Progress in Afghan Terms
Islam’s whole family and community were against her doing the work “she was aware of the risks but she was prepared to continue, she was an incredible woman.” Arabella speaks in the past tense because two months after they met, Bibi was gunned down on her way to work. “We’ve got to think about Afghanistan and measure progress in Afghan terms” reminds Arabella. “We can’t see it through Western spectacles, we need to see it in Afghan terms and there is progress but there’s also a long way to go it’s a very fragile place.”
Arabella’s work captures not only the life of Afghanistan but how it was for the British soldiers stationed there. Seeing first hand the effects that being away from loved ones and having to deal with the horrors of war has left a mark on her art. Moving images portraying the struggles of Post Traumatic Stress Disorder and a man slumped with his head in his hands after learning of the death of a friend are powerful. “It was an image I saw all too often” says Arabella.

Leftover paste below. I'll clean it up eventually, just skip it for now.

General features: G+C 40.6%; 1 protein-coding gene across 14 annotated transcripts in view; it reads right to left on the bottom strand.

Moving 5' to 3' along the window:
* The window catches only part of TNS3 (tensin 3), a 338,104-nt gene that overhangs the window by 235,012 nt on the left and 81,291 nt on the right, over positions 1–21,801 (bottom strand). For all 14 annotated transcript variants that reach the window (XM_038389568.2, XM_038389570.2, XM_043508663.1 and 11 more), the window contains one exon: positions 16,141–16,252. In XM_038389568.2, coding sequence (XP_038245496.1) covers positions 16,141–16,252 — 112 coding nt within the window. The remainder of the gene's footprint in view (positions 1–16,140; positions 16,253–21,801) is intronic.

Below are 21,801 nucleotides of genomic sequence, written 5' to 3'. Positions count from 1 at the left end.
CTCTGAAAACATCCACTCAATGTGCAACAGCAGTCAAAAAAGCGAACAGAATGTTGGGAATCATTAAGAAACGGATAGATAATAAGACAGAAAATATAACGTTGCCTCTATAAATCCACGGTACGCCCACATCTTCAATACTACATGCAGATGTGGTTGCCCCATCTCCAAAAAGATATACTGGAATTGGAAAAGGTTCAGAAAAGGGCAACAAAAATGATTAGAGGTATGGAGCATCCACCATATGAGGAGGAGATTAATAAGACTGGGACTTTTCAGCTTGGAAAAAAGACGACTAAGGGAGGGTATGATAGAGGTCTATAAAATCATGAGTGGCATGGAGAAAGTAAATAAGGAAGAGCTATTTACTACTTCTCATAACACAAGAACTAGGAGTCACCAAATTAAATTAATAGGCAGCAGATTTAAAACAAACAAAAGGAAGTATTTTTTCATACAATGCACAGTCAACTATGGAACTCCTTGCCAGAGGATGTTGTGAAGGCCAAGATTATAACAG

Being embedded with the military for so long gave Arabella the opportunity to really get to know the people stationed there. “They’re ordinary lads” she tells me, “they are young men. Many of them get engaged before they go on a tour, a lot of them haven’t seen their children born whilst they are away. They carry all the same emotions that you or I do except they’ve seen things that you or I have never seen and that is a huge strain. You can see it in their eyes, it’s etched on them forever.”
Arabella Dorman was interviewed at the La Galleria gallery on Pall Mall in London on 15 November 2014. Her show ‘Before the Dawn – An Artists Journey Through Afghanistan’ exhibited in the gallery between 5-15 November 2014.